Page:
Rationale and objectives: The authors study the distribution of elbow joint fluid with flexion and extension of the joint and evaluate the imaging implications of such distribution.
Methods: Three cadaveric elbows were studied with radiography, ultrasonography, and magnetic resonance imaging after the incremental injections of 1 to 15 mL of saline solution into the elbow joint. Imaging was obtained with full flexion and extension of the joint. Anatomic sections were obtained for correlation.
Results: In flexion fluid initially collected posteriorly and, with larger quantities, anteriorly. In extension the anterior fat pad was pressed into its fossa and the posterior fat pad was displaced superiorly by the olecranon process. On lateral radiographs in elbow flexion a positive fat pad sign was seen with 5 to 10 mL of fluid in the joint. Sonography allowed identification of 1 to 3 mL of fluid posteriorly with the elbow flexed. Magnetic resonance imaging allowed identification of 1 mL of fluid, regardless of joint position and location.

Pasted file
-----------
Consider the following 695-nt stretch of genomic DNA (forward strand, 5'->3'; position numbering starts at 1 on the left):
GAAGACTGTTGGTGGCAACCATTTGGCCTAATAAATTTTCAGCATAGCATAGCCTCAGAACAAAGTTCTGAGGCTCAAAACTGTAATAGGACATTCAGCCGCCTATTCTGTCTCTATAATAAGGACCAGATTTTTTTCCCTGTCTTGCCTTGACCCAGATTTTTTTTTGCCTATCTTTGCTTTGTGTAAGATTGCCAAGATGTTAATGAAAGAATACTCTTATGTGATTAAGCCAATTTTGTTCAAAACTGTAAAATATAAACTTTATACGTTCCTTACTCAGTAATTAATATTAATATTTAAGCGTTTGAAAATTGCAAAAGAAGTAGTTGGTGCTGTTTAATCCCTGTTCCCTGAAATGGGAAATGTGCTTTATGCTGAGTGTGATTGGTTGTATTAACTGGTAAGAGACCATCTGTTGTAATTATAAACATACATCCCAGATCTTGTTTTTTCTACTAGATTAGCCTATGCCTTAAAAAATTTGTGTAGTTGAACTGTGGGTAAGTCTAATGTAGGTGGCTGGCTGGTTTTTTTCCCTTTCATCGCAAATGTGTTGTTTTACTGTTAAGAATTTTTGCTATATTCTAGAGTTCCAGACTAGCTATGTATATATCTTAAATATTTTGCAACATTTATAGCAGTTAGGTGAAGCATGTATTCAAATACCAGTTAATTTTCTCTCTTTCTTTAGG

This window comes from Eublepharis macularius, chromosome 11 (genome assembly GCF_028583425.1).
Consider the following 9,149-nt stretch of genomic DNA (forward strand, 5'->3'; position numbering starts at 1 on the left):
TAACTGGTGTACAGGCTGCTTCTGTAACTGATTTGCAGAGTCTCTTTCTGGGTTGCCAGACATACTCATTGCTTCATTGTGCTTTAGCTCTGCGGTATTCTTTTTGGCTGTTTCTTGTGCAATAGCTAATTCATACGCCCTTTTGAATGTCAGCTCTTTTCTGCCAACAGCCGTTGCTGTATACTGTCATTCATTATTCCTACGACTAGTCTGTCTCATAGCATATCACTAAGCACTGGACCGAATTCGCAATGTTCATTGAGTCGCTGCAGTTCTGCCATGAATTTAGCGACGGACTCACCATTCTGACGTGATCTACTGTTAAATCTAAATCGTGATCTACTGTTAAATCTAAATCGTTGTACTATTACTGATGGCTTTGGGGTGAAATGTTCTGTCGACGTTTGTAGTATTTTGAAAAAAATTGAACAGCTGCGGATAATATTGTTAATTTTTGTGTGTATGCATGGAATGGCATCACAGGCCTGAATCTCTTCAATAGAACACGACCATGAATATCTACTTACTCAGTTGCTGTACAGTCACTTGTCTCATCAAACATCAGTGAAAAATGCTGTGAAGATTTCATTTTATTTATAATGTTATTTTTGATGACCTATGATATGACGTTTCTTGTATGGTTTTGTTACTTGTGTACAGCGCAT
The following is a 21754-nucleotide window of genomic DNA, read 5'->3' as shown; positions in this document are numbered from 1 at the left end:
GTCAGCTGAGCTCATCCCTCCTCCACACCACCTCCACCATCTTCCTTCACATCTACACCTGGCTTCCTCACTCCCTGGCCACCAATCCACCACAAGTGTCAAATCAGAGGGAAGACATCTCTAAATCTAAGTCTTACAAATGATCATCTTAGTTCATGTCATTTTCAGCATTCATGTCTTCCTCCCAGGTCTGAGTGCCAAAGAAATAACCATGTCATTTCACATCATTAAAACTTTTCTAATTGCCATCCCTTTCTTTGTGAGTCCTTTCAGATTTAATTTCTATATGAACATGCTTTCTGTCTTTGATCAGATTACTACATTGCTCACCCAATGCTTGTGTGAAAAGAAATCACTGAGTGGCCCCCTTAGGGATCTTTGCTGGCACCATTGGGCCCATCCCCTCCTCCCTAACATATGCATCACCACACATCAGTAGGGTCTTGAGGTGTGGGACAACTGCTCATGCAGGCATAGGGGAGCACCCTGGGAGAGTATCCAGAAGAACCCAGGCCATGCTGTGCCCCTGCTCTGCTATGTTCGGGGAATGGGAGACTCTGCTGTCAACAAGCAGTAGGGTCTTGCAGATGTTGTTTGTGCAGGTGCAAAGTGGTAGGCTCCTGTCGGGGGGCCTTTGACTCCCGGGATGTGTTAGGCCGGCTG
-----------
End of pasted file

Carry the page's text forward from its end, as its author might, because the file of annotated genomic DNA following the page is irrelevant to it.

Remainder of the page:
Conclusions: The distribution of joint fluid in the elbow is influenced by flexion and extension of the joint. Radiography is best performed in flexion. Sonography is more sensitive than radiography in diagnosing effusions, but should be performed along the olecranon fossa with the elbow flexed. Magnetic resonance imaging is most sensitive in identifying effusions, regardless of joint position or location.